We join hundreds of Wutty's friends and colleagues on a pilgrimage to the place he died. As we weave our way through the central Cardamom Mountains, Marcus and Allan are shocked to see how this once dense forest has been opened up.

ALLAN MICHAUD: I had no idea they have gone to this. This was just a tiny little track.

MARCUS HARDTKE: Shows you how quick it can all fade away. Within a few years - boom.

Some of the construction is on a grand scale. Four huge hydro-electric dams are being built here by Chinese business interests. Not far from where Wutty was killed we stop at a fenced compound with two guard towers and flood lights.

MARCUS HARDTKE: Oh, yeah.

REPORTER: Wood?

MARCUS HARDTKE: Yeah.

REPORTER: Is it timber?

MARCUS HARDTKE: Yeah. It looks a bit like Rosewood, like black wood and it seems to be luxury.

MAN: Hello.

Rosewood sells here at source for thousands of dollars per cubic metre. We are told that the timber behind the fence is legally obtained from the area to be flooded by one of the dams which an employee says they have a permit to clear.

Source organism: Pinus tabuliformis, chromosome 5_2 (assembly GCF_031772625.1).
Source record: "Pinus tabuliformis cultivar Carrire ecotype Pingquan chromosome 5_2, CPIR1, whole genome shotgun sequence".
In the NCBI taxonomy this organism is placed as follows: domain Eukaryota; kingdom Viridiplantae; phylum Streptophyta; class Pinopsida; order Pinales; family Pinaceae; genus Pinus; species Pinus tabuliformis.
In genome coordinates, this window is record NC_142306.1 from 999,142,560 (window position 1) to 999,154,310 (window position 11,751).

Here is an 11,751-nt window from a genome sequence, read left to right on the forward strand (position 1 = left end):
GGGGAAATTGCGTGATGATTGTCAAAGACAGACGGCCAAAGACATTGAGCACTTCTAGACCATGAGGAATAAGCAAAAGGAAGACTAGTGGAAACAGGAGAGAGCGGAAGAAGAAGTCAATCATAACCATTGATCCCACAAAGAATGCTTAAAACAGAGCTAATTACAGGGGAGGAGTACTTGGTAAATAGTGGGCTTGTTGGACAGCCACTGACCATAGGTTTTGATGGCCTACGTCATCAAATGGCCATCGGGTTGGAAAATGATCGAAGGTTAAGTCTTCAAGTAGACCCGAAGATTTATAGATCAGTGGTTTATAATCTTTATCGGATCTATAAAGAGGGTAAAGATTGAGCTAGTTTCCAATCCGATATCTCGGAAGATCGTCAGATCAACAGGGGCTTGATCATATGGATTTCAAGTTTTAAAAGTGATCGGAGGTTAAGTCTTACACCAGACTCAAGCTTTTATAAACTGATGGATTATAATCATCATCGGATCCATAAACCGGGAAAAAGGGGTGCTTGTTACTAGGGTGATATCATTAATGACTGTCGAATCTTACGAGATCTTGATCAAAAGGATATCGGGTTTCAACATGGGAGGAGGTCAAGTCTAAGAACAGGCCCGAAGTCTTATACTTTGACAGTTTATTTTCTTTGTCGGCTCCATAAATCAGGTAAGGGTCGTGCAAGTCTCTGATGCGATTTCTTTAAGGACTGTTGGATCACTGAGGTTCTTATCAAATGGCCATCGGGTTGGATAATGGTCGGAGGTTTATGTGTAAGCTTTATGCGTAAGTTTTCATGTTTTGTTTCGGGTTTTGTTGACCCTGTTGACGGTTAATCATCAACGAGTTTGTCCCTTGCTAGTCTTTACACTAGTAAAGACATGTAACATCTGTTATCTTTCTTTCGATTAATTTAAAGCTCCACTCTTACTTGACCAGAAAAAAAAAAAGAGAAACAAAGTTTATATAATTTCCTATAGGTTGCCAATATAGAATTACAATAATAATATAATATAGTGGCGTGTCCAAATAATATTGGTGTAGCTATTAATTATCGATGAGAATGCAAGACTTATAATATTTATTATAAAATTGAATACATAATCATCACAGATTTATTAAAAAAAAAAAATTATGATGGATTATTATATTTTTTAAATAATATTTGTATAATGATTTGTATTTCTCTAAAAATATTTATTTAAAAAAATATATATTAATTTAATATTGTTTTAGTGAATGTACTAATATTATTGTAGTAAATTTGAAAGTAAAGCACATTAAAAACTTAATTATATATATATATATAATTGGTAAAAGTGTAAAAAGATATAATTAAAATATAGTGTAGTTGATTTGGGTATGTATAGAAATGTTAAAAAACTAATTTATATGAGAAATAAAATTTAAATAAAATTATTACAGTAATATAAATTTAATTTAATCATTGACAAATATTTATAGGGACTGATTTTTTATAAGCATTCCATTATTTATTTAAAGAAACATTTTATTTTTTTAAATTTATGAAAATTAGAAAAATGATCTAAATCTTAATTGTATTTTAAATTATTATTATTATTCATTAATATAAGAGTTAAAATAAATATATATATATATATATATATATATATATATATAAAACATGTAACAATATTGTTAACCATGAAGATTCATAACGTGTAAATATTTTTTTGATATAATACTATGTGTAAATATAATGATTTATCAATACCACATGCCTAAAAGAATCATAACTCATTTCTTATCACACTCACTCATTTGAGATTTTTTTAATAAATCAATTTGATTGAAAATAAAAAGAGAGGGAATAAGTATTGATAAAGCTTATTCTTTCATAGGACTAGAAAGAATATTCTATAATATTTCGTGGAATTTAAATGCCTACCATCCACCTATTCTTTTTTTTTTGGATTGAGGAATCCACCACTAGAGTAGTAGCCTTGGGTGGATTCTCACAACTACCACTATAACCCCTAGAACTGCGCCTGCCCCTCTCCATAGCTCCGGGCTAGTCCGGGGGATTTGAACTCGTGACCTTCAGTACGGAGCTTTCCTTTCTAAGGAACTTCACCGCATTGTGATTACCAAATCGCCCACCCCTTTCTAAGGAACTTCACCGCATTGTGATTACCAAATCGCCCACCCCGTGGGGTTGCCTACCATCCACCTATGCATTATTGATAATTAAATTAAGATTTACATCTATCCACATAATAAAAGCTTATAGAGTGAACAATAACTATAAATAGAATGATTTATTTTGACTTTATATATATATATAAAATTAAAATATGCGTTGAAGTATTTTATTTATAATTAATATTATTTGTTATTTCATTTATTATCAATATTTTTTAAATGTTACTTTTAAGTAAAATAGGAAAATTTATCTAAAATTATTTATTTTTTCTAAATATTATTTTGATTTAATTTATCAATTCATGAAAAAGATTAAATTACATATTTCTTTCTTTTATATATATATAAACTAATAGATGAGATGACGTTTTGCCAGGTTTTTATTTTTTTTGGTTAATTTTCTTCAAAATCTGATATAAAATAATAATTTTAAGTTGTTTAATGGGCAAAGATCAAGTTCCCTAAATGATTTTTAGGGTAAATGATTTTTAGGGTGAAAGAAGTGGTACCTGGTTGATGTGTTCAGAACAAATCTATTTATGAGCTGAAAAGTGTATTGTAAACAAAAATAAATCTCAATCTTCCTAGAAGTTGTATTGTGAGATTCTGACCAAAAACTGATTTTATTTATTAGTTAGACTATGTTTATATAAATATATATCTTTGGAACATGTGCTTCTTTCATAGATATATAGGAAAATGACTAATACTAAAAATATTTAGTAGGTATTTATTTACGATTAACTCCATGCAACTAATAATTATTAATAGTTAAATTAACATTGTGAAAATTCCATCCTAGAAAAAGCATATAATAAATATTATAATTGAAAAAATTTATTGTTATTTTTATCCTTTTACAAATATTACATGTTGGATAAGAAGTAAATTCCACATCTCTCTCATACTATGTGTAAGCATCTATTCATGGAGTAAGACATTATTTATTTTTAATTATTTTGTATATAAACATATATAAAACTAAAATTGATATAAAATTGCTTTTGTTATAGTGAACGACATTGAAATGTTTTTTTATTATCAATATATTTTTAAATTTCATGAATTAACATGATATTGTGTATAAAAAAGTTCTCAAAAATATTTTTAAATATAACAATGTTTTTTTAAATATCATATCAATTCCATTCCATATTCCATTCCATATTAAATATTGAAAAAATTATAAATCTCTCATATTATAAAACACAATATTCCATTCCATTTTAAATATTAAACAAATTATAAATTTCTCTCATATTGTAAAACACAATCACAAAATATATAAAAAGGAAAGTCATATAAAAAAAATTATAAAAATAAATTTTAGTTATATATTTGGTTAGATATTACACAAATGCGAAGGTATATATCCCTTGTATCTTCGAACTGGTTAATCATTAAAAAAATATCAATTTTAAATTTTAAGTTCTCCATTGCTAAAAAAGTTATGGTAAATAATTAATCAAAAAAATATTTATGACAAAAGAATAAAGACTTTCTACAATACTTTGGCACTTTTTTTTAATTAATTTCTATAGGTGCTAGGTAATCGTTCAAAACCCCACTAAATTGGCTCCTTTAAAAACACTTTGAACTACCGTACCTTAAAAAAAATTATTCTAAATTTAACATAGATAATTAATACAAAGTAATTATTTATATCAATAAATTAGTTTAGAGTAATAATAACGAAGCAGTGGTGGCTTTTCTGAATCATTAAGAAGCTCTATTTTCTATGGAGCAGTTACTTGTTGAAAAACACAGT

EMPLOYEE (Translation): It is from the tree clearing for the dam that we won the tender and we clear them from there and nowhere else.

The company is called Timbergreen, one of several that Wutty was investigating when he was killed.

EMPLOYEE (Translation): Hello, boss. I'm talking to them. I told them I couldn't give a longer interview. They keep asking me things, but only normal questions.

Another man shows up and he is looking a little menacing with something hidden under his shirt.

MARCUS HARDTKE: Yeah, they have a certain modus operandi.

Marcus doesn't believe a word what have we have heard. After we drive away he explains why he thinks Timbergreen is running an illegal racket.

MARCUS HARDTKE: It's basically timber laundering. They have a permit for the dam, to cut the reservoir. They are just running all over the mountains and they are paying people to bring them whatever has value - focusing of course on the most valuable stuff first.

A little further on we join the others at the spot where Wutty was killed. It's the site of another Timbergreen operation.

MONK (Translation): This symbolic representation of Wutty was made from the leaves and branches of the trees he loved so much when he was alive. We hope... that Chut Wutty stays in everyone's mind for ever. True?

CROWD (Translation): Yes!